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Music, Solar Power, Food & Fun Greeted Earth Day Festival Guests



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Hera's eyes, the color of sunrise, looked at people crowding around her. A saw-whet owl rescued by Sharon Audubon, Hera, named after a Greek goddess, had a collision with a car, and now lives in an aviary. She also travels - in this case, to the Newtown Earth Day Festival on Saturday, April 23. Her handler, Jonathan Malriat, greeted the circle of parents and children to look at the small northern owl that prefers deep forests.

The Audubon's Birds of Prey exhibit, returning to Newtown's celebration this year, was one of many demonstrations, crafts, and interactive learning stations available to the guests crowding the middle school lawn that afternoon.

Sister and brother Rachel and Andrew Arena reached past a low fence to pet young goats in a pen. Diana Paproski, of Castle Hill Farm on Sugar Street, reached into a feed bin and handed the children grain, asking if they wanted to feed them.

Many families and individuals found different areas of interest. Tina Long paused to listen to one of several bands playing throughout the day, her dog Chelsea accompanying her. Ava Ashla briefly found herself tangled in a long red ribbon that the wind wrapped around her feet. Soon she had the ribbon twirling, her back to the breeze. Nearby, Caitlyn Farrell also swung a long ribbon in circles.

The Chenoweth family all posed around Tom, the dog, where he sat before Joe Chenoweth's booth for Smart Solar CT. A Newtown resident, Mr Chenoweth was one of several clean energy vendors available to speak with homeowners about a green energy options. Also aimed at green practices were town departments and local organizations including Newtown Forest Association members, Conservation Commission members, and more.

Just a few feet away from the solar group was Andrew Mangold, promoting his concept for a Fruit Tree Trail at Fairfield Hills. He envisions a project of volunteer teams doing the plantings along the campus's walking trail. A notebook open before him included the many names of potential helping hands.

Behind Mr Mangold, and just past his hand drawn renderings, was beekeeper Jeff Shwartz with a section of the beehive colony he nurtures at the Victory Garden in Fairfield Hills. Kristen Kinsey leaned in to peer at the bees crawling over the comb and asked Mr Shwartz if he is ever stung.

He had been stung several times just that day, he said. The tops of his hands were swollen to prove it. He said the venom helps with his arthritis. He then plucked out one feisty bee, held it to his hand, and let her sting him, as Ms Kinsey watched.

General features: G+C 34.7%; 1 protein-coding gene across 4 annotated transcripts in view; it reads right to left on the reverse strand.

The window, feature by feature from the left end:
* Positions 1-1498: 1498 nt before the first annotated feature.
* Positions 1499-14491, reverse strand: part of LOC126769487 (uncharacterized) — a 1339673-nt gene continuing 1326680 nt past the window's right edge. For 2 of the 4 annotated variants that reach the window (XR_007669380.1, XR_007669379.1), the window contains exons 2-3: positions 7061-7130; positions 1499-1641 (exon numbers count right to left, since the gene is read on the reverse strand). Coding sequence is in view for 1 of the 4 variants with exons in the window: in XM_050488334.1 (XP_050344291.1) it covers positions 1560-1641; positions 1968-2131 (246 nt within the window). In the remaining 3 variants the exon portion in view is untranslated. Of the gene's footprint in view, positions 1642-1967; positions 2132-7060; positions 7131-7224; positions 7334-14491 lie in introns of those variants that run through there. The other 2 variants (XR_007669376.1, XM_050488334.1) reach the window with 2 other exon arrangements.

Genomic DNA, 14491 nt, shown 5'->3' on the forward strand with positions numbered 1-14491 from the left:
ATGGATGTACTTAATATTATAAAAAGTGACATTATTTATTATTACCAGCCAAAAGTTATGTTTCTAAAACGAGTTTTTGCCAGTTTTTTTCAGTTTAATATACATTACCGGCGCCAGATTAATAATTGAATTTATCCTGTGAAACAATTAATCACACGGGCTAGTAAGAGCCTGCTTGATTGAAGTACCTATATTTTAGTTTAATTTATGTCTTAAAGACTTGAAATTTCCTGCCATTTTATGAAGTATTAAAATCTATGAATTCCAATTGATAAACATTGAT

The honeybees are a sample of thousands of varieties of bees in the state, he said.

Also with a booth set up and goods for sale were Newtown High School freshmen Tori Keayes and Hailey Pankon with "dirt cups," a mix of cupcake and pudding and crushed cookies. They sold their dirt cups and decorative picture frames as a fundraiser for a scouting trip they want to take in their senior year.

And near the edge of the lawn, where festival fun ended, was a face painting station where young Mallory McCall had decorations covering her ruddy cheeks.

The Northern saw-whet owl lives in the deep woods, according to Jonathan Malriat of the Sharon Audubon, and is a "small bird." He held Hera and other birds of prey before a crowd gathered at Newtown's annual Earth Day Festival at Newtown Middle School on April 23. Festival guests got an up-close look at her bright yellow eyes, before turning to other activities and demonstrations at the annual event. (Bee Photo, Bobowick)
Housatonic Valley Waldorf School students Henry James and Liam Counter, sitting, used a long weaving device to create jump ropes for interested customers, including 10-year-old Ava Mitchell who lent a hand in the process during the Newtown Earth Day Festival at Newtown Middle School. (Bee Photo, Voket)
Newtown Public Works staffers Arlene Miles and Eileen Ratcliffe prepare and distribute new food recycling receptacles for residents who were hoping to do their part by reducing unnecessary refuse at the local landfill. (Bee Photo, Voket)
A number of local and regional musicians provided a soundtrack to Newtown's Earth Day celebration, including perennial favorite Dr Richard Coopersmith. (Bee Photo, Voket)
Visitors to the 2016 Earth Day celebration April 23 swarm around a tabletop display presented by local beekeeper Jeff Shwartz. (Bee Photo, Voket)
Earth Day exhibitor Andrew Mangold chats with John, Erin, Ivy, and Noah Masotta about the planned Newtown Fruit Tree Trail during the annual festivities being held April 23 on the lawn of Newtown Middle School. (Bee Photo, Voket)
Newtown High School freshmen Tori Keayes, left, and Hailey Pankon sell "dirt cups" made of pudding and crushed cookies and gummy worms. They were selling the cups and several other crafts to fundraise for a scouting trip they hope to make their senior year. The girls are members of Girl Scout Troop 50586. (Bee Photo, Bobowick)
A sign standing before a sculpture made of garbage discarded at Newtown High School is shaped into an N standing several feet tall. On a sign posted beside the NHS garbage sculpture is the message: This sculpture contains trash/litter collected around the NHS campus in one hour. (Bee Photo, Bobowick)
Mallory McCall's rosy cheeks are accented by flowers painted on her brow. (Bee Photo, Bobowick)
Ava Ashla finds the right combination of wind and motion to keep her ribbon swirling during the Earth Day Festival at Newtown Middle School. (Bee Photo, Bobowick)
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